Las patentes aceleran o retrasan la comercializacion de nuevos medicamentos en los paises en desarrollo?
AbstractThis paper analyses the impact of patents on the dynamics of new drug introduction into different national markets. By studying a set of markets for HIV/AIDS drugs in a sample of developing countries, we find that patents only make the introduction of new drugs significantly quicker in the case of drugs that have already been in the global market for at least 1 to 4 years. Patents deter the entry of local copies into the markets of drugs launched by big multinational firms, and the lack of competition makes introductory prices to be larger and offers multinationals larger revenues in the marketing of new drugs during the patent term. However, incentives to launch new products under patents across countries appear to work with some delay.
Download InfoIf you experience problems downloading a file, check if you have the proper application to view it first. In case of further problems read the IDEAS help page. Note that these files are not on the IDEAS site. Please be patient as the files may be large.
Bibliographic InfoPaper provided by Universitat de Barcelona. Espai de Recerca en Economia in its series Working Papers in Economics with number 122.
Length: 22 pages
Date of creation: 2004
Date of revision:
Contact details of provider:
Postal: Espai de Recerca en Economia, Facultat de CiÃ¨ncies EconÃ²miques. Tinent Coronel Valenzuela, Num 1-11 08034 Barcelona. Spain.
Web page: http://www.ere.ub.es
More information through EDIRC
Find related papers by JEL classification:
- L65 - Industrial Organization - - Industry Studies: Manufacturing - - - Chemicals; Rubber; Drugs; Biotechnology
- K11 - Law and Economics - - Basic Areas of Law - - - Property Law
- O34 - Economic Development, Technological Change, and Growth - - Technological Change; Research and Development; Intellectual Property Rights - - - Intellectual Property Rights
Please report citation or reference errors to , or , if you are the registered author of the cited work, log in to your RePEc Author Service profile, click on "citations" and make appropriate adjustments.:
- Bresnahan, Timothy F & Reiss, Peter C, 1990. "Entry in Monopoly Markets," Review of Economic Studies, Wiley Blackwell, vol. 57(4), pages 531-53, October.
- Timothy F. Bresnahan & Peter C. Reiss, 1987. "Do Entry Conditions Vary across Markets?," Brookings Papers on Economic Activity, Economic Studies Program, The Brookings Institution, vol. 18(3), pages 833-882.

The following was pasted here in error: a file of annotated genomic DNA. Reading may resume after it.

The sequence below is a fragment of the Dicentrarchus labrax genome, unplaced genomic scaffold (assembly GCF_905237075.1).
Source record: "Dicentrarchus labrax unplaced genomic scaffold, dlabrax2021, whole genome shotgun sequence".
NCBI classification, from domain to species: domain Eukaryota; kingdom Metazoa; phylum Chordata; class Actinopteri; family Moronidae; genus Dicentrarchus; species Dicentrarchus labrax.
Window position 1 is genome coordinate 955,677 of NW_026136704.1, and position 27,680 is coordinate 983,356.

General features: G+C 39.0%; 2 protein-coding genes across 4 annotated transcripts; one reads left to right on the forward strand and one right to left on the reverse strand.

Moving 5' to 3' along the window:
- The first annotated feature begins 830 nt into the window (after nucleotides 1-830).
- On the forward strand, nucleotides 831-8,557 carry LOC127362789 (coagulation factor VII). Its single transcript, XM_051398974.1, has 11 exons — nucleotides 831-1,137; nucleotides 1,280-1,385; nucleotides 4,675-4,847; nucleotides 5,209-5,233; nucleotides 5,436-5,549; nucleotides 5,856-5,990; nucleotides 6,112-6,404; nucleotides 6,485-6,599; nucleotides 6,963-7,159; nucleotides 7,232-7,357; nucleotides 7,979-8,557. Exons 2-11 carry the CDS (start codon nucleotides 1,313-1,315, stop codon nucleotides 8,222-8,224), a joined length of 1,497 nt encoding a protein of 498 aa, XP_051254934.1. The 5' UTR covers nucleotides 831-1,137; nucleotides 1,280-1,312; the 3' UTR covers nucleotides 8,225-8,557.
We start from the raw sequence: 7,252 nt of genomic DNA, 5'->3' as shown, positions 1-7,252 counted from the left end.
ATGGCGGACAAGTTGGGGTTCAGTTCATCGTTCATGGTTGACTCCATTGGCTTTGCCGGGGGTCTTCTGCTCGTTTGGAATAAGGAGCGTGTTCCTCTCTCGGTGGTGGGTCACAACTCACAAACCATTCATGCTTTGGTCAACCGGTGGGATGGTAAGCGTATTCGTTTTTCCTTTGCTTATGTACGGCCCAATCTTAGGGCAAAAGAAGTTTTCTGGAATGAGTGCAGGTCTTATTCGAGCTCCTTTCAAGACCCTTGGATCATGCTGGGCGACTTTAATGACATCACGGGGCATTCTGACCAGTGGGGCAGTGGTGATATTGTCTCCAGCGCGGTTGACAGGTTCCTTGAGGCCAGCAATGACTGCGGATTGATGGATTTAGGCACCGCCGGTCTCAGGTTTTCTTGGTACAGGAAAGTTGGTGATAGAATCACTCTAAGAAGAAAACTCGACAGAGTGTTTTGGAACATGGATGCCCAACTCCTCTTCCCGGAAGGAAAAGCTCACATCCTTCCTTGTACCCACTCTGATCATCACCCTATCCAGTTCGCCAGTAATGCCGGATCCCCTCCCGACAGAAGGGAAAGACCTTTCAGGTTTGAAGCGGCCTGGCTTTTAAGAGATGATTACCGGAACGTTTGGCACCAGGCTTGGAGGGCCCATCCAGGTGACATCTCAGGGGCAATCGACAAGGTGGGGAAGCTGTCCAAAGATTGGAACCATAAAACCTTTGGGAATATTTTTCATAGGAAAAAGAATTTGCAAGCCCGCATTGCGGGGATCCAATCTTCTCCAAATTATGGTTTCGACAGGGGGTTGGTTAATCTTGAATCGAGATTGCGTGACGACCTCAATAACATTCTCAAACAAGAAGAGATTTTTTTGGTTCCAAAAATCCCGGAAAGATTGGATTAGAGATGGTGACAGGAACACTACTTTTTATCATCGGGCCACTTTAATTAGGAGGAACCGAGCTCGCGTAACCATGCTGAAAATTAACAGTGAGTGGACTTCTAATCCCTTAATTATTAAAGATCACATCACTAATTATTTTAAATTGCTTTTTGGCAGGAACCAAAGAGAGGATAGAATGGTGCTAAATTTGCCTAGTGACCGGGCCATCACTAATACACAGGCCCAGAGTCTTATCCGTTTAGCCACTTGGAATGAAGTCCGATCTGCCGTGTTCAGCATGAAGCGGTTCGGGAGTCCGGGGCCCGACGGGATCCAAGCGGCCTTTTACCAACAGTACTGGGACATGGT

- Bresnahan, T.F & Reiss, P.C., 1989.
"Entry And Competition In Concentrated Markets,"
151, Stanford - Studies in Industry Economics.
- Lanjouw, Jean O. & Cockburn, Iain M., 2001. "New Pills for Poor People? Empirical Evidence after GATT," World Development, Elsevier, vol. 29(2), pages 265-289, February.
- Z. John Lu & William S. Comanor, 1998. "Strategic Pricing Of New Pharmaceuticals," The Review of Economics and Statistics, MIT Press, vol. 80(1), pages 108-118, February.
- Bresnahan, Timothy F. & Reiss, Peter C., 1991. "Empirical models of discrete games," Journal of Econometrics, Elsevier, vol. 48(1-2), pages 57-81.
For technical questions regarding this item, or to correct its authors, title, abstract, bibliographic or download information, contact: (Espai de Recerca en Economia).
If you have authored this item and are not yet registered with RePEc, we encourage you to do it here. This allows to link your profile to this item. It also allows you to accept potential citations to this item that we are uncertain about.
If references are entirely missing, you can add them using this form.
If the full references list an item that is present in RePEc, but the system did not link to it, you can help with this form.
If you know of missing items citing this one, you can help us creating those links by adding the relevant references in the same way as above, for each refering item. If you are a registered author of this item, you may also want to check the "citations" tab in your profile, as there may be some citations waiting for confirmation.
Please note that corrections may take a couple of weeks to filter through the various RePEc services.